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USDA’s Final Rule on Nutrition Standards May Be a Nutritional Step Backward

Statement attributed to James D. Weill, president, Food Research & Action Center  

The Food Research & Action Center (FRAC) is disappointed that the U.S. Department of Agriculture (USDA) announced a final rule last week that rolls back certain important aspects of the current school meal nutrition standards and significantly unravels progress made under the Healthy, Hunger-Free Kids Act of 2010. The Act ensures the nearly 30 million children who eat school lunch and the 14.4 million who eat school breakfast have the nutrition they need for their health and learning.

The rule ignores these benefits as well as the voices of more than 80,000 individuals and organizations, including FRAC, who urged the USDA to maintain the current, evidence-based nutrition standards. The majority of school districts are fully and successfully meeting the current nutrition requirements; this is not a time for rolling back the standards.

See the differences between the interim rule, released November 29, 2017, and the final rule, released December 6, 2018.

During the public comment period of the interim rule, 96 percent of commenters opposed changes to the nutrition standards, stating that such “flexibilities are not needed” because there is already “widespread compliance with existing standards.”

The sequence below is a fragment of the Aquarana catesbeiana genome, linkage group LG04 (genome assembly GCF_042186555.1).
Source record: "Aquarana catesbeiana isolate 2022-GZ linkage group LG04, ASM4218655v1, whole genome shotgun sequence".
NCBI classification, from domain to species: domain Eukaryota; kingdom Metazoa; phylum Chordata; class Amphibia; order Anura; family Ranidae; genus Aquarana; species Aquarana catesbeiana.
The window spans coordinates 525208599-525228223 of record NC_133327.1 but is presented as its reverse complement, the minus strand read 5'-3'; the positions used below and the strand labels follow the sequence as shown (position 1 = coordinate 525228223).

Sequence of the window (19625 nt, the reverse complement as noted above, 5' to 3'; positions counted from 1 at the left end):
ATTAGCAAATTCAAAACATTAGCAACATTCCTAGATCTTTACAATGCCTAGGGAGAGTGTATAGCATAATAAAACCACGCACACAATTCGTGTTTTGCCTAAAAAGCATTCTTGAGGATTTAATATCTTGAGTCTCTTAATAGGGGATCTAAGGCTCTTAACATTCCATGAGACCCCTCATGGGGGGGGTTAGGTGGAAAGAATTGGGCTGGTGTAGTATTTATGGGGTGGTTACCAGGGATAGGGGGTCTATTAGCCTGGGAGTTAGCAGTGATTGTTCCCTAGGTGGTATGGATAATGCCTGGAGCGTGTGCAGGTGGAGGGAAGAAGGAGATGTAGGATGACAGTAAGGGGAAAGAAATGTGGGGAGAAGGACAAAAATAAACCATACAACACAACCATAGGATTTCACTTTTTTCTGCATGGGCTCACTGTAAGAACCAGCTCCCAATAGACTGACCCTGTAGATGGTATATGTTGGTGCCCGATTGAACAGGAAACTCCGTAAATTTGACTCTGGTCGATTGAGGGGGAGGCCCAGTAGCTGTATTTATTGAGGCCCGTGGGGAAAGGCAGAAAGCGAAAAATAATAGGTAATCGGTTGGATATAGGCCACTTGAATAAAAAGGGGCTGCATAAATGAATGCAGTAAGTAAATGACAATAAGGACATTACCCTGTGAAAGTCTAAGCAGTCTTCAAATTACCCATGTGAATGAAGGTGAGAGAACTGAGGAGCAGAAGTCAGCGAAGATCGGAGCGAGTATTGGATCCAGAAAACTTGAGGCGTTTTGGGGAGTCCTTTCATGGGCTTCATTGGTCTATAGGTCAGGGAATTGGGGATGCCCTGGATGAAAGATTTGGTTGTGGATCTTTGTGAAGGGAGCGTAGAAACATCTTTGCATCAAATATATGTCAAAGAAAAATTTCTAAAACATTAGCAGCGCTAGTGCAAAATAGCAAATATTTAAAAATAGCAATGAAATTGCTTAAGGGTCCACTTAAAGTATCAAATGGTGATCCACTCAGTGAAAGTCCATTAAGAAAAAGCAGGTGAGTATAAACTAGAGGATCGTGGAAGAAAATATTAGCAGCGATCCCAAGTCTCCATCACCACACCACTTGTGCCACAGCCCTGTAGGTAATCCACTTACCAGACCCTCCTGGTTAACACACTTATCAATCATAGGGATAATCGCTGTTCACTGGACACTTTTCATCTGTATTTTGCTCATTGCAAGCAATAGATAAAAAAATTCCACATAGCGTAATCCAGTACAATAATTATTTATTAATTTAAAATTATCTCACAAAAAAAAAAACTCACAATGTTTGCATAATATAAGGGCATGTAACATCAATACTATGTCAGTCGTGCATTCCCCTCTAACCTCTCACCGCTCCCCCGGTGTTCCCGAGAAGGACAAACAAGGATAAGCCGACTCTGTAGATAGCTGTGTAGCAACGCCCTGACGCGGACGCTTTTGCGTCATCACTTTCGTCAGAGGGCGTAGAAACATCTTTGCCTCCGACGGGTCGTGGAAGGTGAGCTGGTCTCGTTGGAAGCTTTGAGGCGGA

Despite the science and the overwhelming public comments, the final rule goes further than the interim in scaling back whole-grain requirements by reducing the current standard that 100 percent of all grains served in school meals are whole-grain-rich to only 50 percent. The final rule also delays the requirement to further lower sodium levels in school meals.

School meals should be consistent with the Dietary Guidelines for Americans, including serving whole-grain foods and limiting sodium and saturated fat. This is especially important because most American children, especially low-income children, do not consume enough fiber and whole grains, and consume too much sodium and fat. In addition, a number of research studies have examined the positive impact of the relatively new school meal nutrition standards on school food offerings, school meal disparities, and student nutrition-related outcomes.

By limiting the whole grain requirement and delaying the requirement to further lower sodium levels in school meals, USDA puts the health and learning of our nation’s children at risk.

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